and another piece (B) 6 in. thick. hydraulic pipe. F. in order to drill the holes in the ends. with 10 teeth to the inch. and file in the teeth. How to Make a Cannon [42] A cannon like the one in the cut may be made from a piece of 1-in. A and B show how the blade fits on the frame. as common gas pipe is entirely too light for this purpose. nail another brush (E) so that it projects at both sides and is bent down to the level of the end brush. Heat the spring enough to take some of the temper out of it. B. C. and 1/4 in. Summitville. or double extra heavy. long. Moorhead. by means of a U-bolt or large staple. E. Miss. Screw the plug and pipe up tightly and then drill a 1/16-in. by 1 in. Make the blade 12 in. If desired the cannon may be mounted on a block of wood. Then on the board put . On the upper side. Be sure to get hydraulic pipe. Don't have the pipe too long or the cannon will not make as much Toy Cannon noise. with a steel sleeve. Drive a nail through this near the center for a pivot (C). fuse hole at D.. as shown. Ohio. -Contributed by Willard J. Controller for a Small Motor [42] An easy way of making a controlling and reversing device for small motors is as follows: Cut a piece of wood (A) about 6 in.. as it is sometimes called. A. at the same end. and a long thread plug. Hays. and 1/4 in. by 4-1/2 in. Seven or eight inches is about the right length for a 1-in. bore. To the under side of one end nail a copper brush (D) to extend out about an inch. --Contributed by Carson Birkhead.Hacksaw Frame and Blade spring or a clock spring will do nicely. thick.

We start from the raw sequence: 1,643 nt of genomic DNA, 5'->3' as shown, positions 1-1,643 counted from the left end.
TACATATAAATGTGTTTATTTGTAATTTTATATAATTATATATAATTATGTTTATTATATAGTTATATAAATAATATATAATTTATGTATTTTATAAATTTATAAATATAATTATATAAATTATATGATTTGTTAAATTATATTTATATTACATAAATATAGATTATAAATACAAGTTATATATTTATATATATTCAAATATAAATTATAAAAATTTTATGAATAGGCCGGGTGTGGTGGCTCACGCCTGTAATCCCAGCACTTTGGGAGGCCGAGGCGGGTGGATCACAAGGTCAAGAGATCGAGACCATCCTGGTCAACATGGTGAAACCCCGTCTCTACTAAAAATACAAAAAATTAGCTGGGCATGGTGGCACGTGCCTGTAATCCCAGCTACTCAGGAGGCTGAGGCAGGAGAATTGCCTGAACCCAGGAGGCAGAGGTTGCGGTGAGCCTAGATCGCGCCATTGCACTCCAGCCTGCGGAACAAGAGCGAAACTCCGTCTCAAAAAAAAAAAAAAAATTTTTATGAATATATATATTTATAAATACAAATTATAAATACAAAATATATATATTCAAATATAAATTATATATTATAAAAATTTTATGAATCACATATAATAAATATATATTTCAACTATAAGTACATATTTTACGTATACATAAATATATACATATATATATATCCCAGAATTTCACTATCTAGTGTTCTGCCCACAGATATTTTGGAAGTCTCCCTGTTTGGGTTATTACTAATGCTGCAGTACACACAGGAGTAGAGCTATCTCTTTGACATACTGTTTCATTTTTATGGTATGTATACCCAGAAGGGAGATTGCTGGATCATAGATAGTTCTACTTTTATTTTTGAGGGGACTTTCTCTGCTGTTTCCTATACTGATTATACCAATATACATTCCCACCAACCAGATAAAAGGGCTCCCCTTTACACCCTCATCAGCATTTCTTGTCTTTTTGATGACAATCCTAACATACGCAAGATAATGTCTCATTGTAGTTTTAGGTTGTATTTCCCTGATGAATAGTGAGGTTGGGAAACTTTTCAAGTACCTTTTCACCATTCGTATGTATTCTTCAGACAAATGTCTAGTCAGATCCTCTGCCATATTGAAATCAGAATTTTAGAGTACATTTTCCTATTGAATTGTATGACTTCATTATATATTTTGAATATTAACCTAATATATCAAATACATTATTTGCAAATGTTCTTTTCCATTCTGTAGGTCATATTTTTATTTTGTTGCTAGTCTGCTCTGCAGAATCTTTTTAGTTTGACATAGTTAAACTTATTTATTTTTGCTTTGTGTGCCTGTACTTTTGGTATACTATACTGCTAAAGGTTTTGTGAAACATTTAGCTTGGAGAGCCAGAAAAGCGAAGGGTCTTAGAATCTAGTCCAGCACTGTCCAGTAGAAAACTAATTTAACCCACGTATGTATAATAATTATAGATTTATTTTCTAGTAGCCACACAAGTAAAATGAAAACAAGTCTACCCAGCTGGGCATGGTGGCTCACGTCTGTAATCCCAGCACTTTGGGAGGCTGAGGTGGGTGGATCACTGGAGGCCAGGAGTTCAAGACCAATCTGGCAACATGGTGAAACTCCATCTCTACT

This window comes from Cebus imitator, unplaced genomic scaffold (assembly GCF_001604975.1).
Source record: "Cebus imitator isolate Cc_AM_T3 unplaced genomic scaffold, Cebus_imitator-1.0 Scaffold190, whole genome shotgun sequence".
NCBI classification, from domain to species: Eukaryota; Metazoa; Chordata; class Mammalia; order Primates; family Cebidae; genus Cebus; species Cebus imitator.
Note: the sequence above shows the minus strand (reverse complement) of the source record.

the jars need not be very large. raising the board a little from the bottom to allow room for the coil. as from batteries. using about 8 in. 18 gauge wire for the wiring. of rubber-covered wire. H. The size of the jars depends on the voltage. Put sides about 1-1/2 in. --Contributed by Chas. about 5 ft. and some No. A lid may be added if desired. which will hold about 6 or 7 gal. Fix these by soldering or bending over the ends of the tacks. Then nail two strips of copper (G) in such position that the side brush will remain on the one as long as the end brush remains on the tacks on that side. leaving a small space at the middle and placing five tacks on either side. Philadelphia. 4 jars. Boyd. so that the end brush will come in contact with each one. high around this apparatus. Connect these tacks on the under side of the board with coils of German-silver wire. Jars are set in a row in some convenient place out of . Each jar to be filled with 20 parts water to 1 part sulphuric acid. How to Make a Simple Water Rheostat [43] Wiring Plan for Water Rheostat The materials necessary are: One 5-point wood-base switch. Connect up as shown. of wire to each coil.Reverse for Motor a semi-circle of brass-headed tacks as shown at F. but if you intend to use the electric light current of 110 voltage it will be necessary to use large jars or wooden boxes made watertight. If you are going to use a current of low tension. some sheet copper or brass for plates.